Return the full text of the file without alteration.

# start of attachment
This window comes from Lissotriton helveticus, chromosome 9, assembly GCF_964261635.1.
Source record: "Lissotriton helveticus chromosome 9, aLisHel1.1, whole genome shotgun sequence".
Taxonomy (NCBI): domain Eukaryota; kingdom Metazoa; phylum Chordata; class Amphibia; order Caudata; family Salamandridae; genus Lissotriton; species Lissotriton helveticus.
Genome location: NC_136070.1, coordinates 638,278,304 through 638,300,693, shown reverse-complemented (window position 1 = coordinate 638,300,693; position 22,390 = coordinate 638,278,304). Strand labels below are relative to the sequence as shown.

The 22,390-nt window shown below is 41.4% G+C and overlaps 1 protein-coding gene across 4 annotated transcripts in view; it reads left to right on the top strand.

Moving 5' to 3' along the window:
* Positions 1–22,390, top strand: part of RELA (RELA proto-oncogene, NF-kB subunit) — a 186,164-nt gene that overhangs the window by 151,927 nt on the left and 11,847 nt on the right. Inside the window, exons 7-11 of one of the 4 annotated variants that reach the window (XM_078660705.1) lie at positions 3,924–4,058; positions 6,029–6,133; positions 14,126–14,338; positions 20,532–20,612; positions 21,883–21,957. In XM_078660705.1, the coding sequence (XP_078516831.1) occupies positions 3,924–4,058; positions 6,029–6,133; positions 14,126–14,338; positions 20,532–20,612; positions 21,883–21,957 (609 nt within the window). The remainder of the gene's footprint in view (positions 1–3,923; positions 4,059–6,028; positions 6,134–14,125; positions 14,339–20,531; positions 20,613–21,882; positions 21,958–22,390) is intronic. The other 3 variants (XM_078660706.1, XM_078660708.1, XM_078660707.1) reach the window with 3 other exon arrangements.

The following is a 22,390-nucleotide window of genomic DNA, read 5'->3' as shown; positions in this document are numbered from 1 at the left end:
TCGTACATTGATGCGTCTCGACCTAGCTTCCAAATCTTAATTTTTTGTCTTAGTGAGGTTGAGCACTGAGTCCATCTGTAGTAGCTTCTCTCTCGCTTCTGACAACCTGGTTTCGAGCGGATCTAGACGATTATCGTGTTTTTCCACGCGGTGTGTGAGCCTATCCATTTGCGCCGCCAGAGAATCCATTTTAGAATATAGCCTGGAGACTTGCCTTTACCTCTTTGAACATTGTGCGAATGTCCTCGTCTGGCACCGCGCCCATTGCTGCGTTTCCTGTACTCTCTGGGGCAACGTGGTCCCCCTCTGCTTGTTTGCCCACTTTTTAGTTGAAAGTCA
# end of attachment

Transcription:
This window comes from Lissotriton helveticus, chromosome 9, assembly GCF_964261635.1.
Source record: "Lissotriton helveticus chromosome 9, aLisHel1.1, whole genome shotgun sequence".
Taxonomy (NCBI): domain Eukaryota; kingdom Metazoa; phylum Chordata; class Amphibia; order Caudata; family Salamandridae; genus Lissotriton; species Lissotriton helveticus.
Genome location: NC_136070.1, coordinates 638,278,304 through 638,300,693, shown reverse-complemented (window position 1 = coordinate 638,300,693; position 22,390 = coordinate 638,278,304). Strand labels below are relative to the sequence as shown.

The 22,390-nt window shown below is 41.4% G+C and overlaps 1 protein-coding gene across 4 annotated transcripts in view; it reads left to right on the top strand.

Moving 5' to 3' along the window:
* Positions 1–22,390, top strand: part of RELA (RELA proto-oncogene, NF-kB subunit) — a 186,164-nt gene that overhangs the window by 151,927 nt on the left and 11,847 nt on the right. Inside the window, exons 7-11 of one of the 4 annotated variants that reach the window (XM_078660705.1) lie at positions 3,924–4,058; positions 6,029–6,133; positions 14,126–14,338; positions 20,532–20,612; positions 21,883–21,957. In XM_078660705.1, the coding sequence (XP_078516831.1) occupies positions 3,924–4,058; positions 6,029–6,133; positions 14,126–14,338; positions 20,532–20,612; positions 21,883–21,957 (609 nt within the window). The remainder of the gene's footprint in view (positions 1–3,923; positions 4,059–6,028; positions 6,134–14,125; positions 14,339–20,531; positions 20,613–21,882; positions 21,958–22,390) is intronic. The other 3 variants (XM_078660706.1, XM_078660708.1, XM_078660707.1) reach the window with 3 other exon arrangements.

The following is a 22,390-nucleotide window of genomic DNA, read 5'->3' as shown; positions in this document are numbered from 1 at the left end:
TCGTACATTGATGCGTCTCGACCTAGCTTCCAAATCTTAATTTTTTGTCTTAGTGAGGTTGAGCACTGAGTCCATCTGTAGTAGCTTCTCTCTCGCTTCTGACAACCTGGTTTCGAGCGGATCTAGACGATTATCGTGTTTTTCCACGCGGTGTGTGAGCCTATCCATTTGCGCCGCCAGAGAATCCATTTTAGAATATAGCCTGGAGACTTGCCTTTACCTCTTTGAACATTGTGCGAATGTCCTCGTCTGGCACCGCGCCCATTGCTGCGTTTCCTGTACTCTCTGGGGCAACGTGGTCCCCCTCTGCTTGTTTGCCCACTTTTTAGTTGAAAGTCA